Hairy Indigo-Hairy indigo silage, without an additive, pro-
vided the cows wth slightly more than the maintenance require-
ments for energy. However, the protein in plain silage was
preserved poorly, and the consumption as plain silage provided
insufficient protein for maintenance. It had a very noticeable
putrefactive odor. The cows consumed only 64.5 pounds per
1,000 pounds live weight. With addition of 150 pounds of citrus
pulp per ton when ensiled, the consumption of 81.3 pounds was
well above maintenance requirements. Lactating cows receiving
hairy indigo silage with the citrus pulp additive would need a
concentrate containing moderate amounts of protein. This for-
age should not be ensiled without an effective preservative.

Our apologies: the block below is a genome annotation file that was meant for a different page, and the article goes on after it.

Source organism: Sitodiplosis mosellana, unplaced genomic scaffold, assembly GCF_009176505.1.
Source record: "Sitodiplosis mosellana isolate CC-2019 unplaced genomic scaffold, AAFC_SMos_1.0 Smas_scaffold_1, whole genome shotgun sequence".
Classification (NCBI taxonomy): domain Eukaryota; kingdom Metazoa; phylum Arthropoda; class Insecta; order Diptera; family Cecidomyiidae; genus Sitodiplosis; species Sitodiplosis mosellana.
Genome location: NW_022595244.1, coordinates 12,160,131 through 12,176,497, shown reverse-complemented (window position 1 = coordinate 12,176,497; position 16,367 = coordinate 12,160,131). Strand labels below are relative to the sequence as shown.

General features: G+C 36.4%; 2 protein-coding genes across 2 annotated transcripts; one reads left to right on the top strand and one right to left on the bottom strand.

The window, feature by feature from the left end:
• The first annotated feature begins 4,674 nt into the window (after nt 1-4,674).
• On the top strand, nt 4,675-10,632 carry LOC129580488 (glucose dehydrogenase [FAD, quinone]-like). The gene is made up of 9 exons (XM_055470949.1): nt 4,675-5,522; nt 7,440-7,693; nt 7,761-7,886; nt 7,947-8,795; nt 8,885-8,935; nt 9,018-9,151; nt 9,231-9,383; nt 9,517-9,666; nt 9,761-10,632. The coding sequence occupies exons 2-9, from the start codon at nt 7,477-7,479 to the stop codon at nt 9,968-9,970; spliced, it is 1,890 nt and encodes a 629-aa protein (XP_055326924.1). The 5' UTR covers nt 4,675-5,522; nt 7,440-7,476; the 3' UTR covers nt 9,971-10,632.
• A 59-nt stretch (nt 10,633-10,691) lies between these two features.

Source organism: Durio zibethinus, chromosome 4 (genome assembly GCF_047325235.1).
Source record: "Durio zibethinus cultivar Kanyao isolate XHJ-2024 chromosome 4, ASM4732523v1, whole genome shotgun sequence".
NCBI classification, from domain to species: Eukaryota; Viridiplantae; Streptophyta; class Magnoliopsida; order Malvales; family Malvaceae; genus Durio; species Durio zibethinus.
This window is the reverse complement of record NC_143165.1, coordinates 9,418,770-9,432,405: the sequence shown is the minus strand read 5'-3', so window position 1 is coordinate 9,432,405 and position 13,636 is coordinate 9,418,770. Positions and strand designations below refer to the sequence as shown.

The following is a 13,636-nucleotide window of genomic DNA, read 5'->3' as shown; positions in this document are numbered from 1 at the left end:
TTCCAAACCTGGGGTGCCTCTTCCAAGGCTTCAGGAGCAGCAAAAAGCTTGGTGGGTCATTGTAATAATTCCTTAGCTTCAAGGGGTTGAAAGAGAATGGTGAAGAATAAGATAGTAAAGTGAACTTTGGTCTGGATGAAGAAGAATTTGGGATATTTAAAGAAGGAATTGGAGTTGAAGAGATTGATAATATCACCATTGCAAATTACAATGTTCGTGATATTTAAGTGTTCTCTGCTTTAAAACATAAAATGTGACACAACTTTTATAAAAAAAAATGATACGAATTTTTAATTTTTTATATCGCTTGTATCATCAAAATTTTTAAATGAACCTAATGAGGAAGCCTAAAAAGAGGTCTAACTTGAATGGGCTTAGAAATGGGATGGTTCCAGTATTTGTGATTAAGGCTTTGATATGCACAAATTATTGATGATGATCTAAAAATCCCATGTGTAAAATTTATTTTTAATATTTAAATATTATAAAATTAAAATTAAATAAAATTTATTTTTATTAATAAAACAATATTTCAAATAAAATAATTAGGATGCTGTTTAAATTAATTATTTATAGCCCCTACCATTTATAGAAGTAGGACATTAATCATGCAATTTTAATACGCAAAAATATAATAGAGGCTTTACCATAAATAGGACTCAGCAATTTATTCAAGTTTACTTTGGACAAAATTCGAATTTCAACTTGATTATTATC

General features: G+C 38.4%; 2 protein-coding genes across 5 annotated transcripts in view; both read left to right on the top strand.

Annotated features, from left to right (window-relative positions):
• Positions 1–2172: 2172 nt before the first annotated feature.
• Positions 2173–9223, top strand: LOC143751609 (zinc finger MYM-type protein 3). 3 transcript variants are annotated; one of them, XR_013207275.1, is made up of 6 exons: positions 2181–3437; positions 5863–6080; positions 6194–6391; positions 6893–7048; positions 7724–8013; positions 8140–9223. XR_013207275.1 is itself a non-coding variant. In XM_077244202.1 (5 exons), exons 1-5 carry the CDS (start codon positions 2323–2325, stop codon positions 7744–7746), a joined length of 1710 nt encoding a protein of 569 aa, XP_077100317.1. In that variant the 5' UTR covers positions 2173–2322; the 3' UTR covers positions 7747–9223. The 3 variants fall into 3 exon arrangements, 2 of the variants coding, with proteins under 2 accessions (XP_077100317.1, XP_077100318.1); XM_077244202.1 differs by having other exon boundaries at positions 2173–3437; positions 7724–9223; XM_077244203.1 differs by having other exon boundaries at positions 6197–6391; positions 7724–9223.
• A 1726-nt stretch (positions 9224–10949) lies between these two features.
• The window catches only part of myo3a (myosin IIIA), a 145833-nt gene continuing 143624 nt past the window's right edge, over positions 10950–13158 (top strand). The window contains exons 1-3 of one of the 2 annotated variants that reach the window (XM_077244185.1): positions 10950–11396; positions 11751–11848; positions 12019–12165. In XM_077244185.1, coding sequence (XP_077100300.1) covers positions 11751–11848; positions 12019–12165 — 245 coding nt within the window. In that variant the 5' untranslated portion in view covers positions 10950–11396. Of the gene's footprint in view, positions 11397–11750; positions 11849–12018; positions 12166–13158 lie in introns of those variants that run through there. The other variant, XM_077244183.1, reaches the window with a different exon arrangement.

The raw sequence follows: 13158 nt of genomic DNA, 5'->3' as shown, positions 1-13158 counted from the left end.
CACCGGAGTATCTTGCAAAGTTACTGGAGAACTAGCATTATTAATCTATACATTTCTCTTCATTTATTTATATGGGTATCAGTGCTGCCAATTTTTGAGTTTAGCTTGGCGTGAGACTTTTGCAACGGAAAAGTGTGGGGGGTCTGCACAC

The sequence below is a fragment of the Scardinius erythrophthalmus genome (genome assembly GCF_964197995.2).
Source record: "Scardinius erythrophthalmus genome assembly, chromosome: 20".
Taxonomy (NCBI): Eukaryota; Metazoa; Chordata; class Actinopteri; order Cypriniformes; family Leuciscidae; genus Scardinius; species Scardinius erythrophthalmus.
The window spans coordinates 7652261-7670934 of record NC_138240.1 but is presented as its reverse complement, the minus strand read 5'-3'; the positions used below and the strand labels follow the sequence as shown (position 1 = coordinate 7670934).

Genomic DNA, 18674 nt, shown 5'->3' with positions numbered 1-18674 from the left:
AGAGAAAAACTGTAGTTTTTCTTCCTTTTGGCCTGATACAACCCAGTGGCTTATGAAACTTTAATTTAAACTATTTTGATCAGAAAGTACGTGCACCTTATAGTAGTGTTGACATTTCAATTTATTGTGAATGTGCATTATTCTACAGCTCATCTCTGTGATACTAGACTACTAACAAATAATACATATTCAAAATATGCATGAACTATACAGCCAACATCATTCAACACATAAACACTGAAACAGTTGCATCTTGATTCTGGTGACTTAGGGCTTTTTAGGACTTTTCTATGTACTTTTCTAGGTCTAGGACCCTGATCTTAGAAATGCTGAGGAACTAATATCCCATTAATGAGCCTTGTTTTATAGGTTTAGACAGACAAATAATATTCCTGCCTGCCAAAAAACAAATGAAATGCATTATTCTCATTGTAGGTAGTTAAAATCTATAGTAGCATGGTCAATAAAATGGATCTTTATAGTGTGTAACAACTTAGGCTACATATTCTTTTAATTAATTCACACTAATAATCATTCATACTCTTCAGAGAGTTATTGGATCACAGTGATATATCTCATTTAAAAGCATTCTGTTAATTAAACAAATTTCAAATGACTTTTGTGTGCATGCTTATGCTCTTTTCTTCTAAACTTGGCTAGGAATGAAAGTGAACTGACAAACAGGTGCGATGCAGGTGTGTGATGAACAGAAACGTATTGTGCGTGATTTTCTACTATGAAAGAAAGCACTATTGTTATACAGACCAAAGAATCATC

Oats-Immature oats were ensiled after wilting enough to
increase the dry matter content to about 18 percent. Without







TABLE 1.--COMPOSITION, CONSUMPTION AND UTILIZATION OF SILAGE PRODUCED WITH VARIOUS PRESERVATIVES.


Silage


No. of % Dry
Animals Matter


Early bloom alfalfa, 4
plain
Early bloom alfalfa plus 4
150 lbs. ground snapped
corn per ton
Early bloom alfalfa plus 4
150 lbs. citrus pulp
per ton
Early bloom alfalfa plus 4
8 lbs. sodium metabisulfite
per ton

Pre-bloom hairy indigo, 4
plain
Pre-bloom hairy indigo, 4
with 150 lbs. citrus
pulp per ton

Oats, immature, wilted 3

Oats, immature, wilted, 4
plus 150 lbs. citrus pulp
per ton
Oats, immature, wilted, 4
plus 250 lbs. citrus
pulp per ton


% Digesti
bility
of Dry
Matter


59.3
.10*
57.5
2.10


TDN

% Dry % Fresh
Basis Basis

58.5 8.8
.88 .01
53.8 11.4
.17 .10


Digestible protein lbs. Intake
per 1,000
% Dry % Fresh per
Basis Basis Forage DM


58.5 57.8 12.6 7.1
2.19 2.79 .41 .82


15.2 60.8 60.0 9.2
2.30 .11 .12


24.2 56.6
3.22
28.4 54.9
1.10


18.8 77.1
1.95
25.6 65.5
4.57

24.9 61.5